According to the CDC almost 43% of the population in the United States are obese or overweight. Obesity can be classified using the BMI calculator, which does not measure body fat, but can be an indicator of body fat based on a person's height, weight, and age. If a person's BMI is 30 or higher, it falls into the obese range, where a BMI or 40 or higher is sometimes categorized as "severe" obesity. Being overweight or obese can contribute to one or more life-threatening medical conditions such as diabetes, high blood pressure, heart disease, cancer, osteoarthritis, gastrointestinal esophageal reflux disease (GERD) and sleep apnea.
Dr. Berger and Dr. Aldridge work with Northern Arizona Healthcare and perform weight loss surgery, also known as bariatric surgery, which is a safe and effective way to lose weight long-term. It reduces the amount of food your stomach holds and helps you to feel full faster, resulting in significant weight loss results. While surgery is not free of risks, living with a life-threatening condition is often more dangerous, so we are here to help patient’s life healthier lives.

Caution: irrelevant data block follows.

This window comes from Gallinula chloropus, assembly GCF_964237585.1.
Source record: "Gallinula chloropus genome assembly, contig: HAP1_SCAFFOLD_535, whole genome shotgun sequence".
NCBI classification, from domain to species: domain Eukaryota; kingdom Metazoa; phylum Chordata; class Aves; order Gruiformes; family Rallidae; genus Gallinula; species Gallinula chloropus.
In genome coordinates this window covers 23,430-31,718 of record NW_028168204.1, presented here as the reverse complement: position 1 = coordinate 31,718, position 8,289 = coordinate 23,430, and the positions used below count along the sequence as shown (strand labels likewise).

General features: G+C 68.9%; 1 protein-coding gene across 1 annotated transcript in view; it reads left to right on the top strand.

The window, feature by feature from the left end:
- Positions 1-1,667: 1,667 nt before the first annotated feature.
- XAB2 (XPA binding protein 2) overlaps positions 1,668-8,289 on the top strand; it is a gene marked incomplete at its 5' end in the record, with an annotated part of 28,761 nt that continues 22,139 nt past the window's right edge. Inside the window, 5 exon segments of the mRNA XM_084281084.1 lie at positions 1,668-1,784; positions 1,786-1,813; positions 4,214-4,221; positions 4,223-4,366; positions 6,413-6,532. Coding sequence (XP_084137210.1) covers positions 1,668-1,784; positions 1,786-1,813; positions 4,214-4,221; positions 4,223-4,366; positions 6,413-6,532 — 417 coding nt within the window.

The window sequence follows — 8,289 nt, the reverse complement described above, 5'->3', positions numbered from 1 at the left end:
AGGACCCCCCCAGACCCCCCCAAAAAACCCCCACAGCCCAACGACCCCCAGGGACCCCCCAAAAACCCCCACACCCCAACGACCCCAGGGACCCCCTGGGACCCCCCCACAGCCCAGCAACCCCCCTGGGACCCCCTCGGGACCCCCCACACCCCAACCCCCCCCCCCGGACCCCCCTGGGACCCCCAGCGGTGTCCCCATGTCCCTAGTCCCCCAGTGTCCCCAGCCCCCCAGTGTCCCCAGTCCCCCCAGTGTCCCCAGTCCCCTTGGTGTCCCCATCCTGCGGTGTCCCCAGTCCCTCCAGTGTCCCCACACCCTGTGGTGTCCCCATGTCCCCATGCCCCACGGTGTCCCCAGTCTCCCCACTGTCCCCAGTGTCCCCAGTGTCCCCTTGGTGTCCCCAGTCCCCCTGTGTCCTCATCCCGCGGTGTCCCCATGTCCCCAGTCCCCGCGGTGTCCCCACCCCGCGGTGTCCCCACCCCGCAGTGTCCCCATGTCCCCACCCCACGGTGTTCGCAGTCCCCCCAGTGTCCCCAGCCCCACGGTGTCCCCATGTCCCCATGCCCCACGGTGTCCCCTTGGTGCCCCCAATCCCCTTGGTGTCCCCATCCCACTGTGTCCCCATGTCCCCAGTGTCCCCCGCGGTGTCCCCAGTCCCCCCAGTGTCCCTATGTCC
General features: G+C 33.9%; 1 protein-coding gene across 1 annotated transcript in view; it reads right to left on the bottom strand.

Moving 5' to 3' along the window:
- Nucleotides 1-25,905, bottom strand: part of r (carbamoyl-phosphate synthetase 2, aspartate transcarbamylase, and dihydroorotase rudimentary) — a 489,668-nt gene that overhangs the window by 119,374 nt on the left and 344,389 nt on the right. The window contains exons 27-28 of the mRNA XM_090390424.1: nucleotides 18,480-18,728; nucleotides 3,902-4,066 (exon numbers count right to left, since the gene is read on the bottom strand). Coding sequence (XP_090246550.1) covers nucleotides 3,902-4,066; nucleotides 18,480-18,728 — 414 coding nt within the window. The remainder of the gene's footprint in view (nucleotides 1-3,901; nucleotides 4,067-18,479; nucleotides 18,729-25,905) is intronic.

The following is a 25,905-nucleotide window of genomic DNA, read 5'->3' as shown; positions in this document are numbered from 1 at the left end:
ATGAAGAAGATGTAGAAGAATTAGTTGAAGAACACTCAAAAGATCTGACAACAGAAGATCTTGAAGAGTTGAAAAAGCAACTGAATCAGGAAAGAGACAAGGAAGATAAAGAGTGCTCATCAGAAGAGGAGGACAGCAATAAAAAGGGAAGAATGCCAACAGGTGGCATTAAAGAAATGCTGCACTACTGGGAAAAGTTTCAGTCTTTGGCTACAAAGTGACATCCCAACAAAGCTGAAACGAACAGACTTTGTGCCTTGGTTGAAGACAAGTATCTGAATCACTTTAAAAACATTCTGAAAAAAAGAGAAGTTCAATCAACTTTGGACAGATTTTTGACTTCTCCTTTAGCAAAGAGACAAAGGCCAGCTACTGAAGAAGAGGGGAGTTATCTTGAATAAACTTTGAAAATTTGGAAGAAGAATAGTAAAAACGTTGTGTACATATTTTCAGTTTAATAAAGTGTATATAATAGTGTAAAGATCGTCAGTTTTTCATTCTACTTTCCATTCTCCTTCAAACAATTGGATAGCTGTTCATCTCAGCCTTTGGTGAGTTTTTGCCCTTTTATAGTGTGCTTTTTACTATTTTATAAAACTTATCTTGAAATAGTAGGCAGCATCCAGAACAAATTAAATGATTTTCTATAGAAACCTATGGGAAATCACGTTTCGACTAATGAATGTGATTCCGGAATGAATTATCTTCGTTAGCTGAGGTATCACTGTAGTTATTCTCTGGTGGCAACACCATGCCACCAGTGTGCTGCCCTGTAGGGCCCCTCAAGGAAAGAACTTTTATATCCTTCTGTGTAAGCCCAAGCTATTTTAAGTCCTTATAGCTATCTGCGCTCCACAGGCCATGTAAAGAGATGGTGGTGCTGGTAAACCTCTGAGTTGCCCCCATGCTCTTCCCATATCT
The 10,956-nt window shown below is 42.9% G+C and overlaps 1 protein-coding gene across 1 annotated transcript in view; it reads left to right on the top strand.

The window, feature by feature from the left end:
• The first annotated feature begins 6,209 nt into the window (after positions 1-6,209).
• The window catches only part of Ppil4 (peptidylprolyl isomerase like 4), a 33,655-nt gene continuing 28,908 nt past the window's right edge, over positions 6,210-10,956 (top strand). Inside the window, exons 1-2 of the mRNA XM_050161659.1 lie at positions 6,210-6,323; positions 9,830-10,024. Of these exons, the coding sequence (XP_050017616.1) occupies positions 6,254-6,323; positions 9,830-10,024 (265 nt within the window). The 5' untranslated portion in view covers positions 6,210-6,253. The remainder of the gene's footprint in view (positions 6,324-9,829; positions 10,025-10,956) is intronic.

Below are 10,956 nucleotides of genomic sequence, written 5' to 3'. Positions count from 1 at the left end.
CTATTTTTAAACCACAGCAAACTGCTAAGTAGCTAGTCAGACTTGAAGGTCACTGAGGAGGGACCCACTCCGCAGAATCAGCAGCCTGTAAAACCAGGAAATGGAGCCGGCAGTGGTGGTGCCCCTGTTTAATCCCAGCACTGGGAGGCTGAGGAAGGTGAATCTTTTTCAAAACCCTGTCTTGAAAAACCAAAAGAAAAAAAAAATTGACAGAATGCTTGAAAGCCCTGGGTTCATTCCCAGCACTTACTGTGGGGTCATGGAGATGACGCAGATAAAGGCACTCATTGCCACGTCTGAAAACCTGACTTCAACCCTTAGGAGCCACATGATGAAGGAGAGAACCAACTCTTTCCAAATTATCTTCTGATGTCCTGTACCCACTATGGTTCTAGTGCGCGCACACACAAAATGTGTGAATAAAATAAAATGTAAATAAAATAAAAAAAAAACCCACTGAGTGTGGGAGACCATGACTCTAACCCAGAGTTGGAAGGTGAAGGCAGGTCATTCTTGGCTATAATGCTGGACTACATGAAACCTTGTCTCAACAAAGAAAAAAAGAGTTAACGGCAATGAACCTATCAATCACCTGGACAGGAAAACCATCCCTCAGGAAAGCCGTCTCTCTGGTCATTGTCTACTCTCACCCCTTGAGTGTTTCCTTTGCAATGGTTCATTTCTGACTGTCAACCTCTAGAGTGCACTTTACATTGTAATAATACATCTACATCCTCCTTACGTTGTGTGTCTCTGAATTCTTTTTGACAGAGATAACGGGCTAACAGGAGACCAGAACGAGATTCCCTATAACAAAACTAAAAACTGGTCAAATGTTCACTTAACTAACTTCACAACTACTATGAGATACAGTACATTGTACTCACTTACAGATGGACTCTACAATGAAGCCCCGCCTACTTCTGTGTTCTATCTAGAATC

Types of Weight Loss Surgery
Sleeve Gastrectomy - This popular procedure restricts the volume of food that can be eaten with no intestinal bypass by creating a small stomach about the size of a banana. You will experience noticeable changes in your gut hormones as this procedure promotes satiety, suppresses hunger, and in many cases reverses Type 2 diabetes.
Gastric Bypass - A small pouch is attached to small intestines where food is separated. This allows food to bypass portions of the small intestine. Not only are fewer calories and nutrients being absorbed, but changes in gut hormones that promote satiety and suppress hunger result in weight loss and in some cases reverse Type 2 diabetes
While weight loss surgery is not right for everyone, but you may be a candidate if you are more than 100 pounds over your ideal body weight, if your BMI is greater than 40, or if your BMI is 35 and you are experiencing health effects related to your weight such as diabetes or high blood pressure. If you are considering weight loss surgery but have additional questions you can attend a weight loss information session online or in person or contact the bariatric program patient advocate Betsy Fritz at 928-214-3737.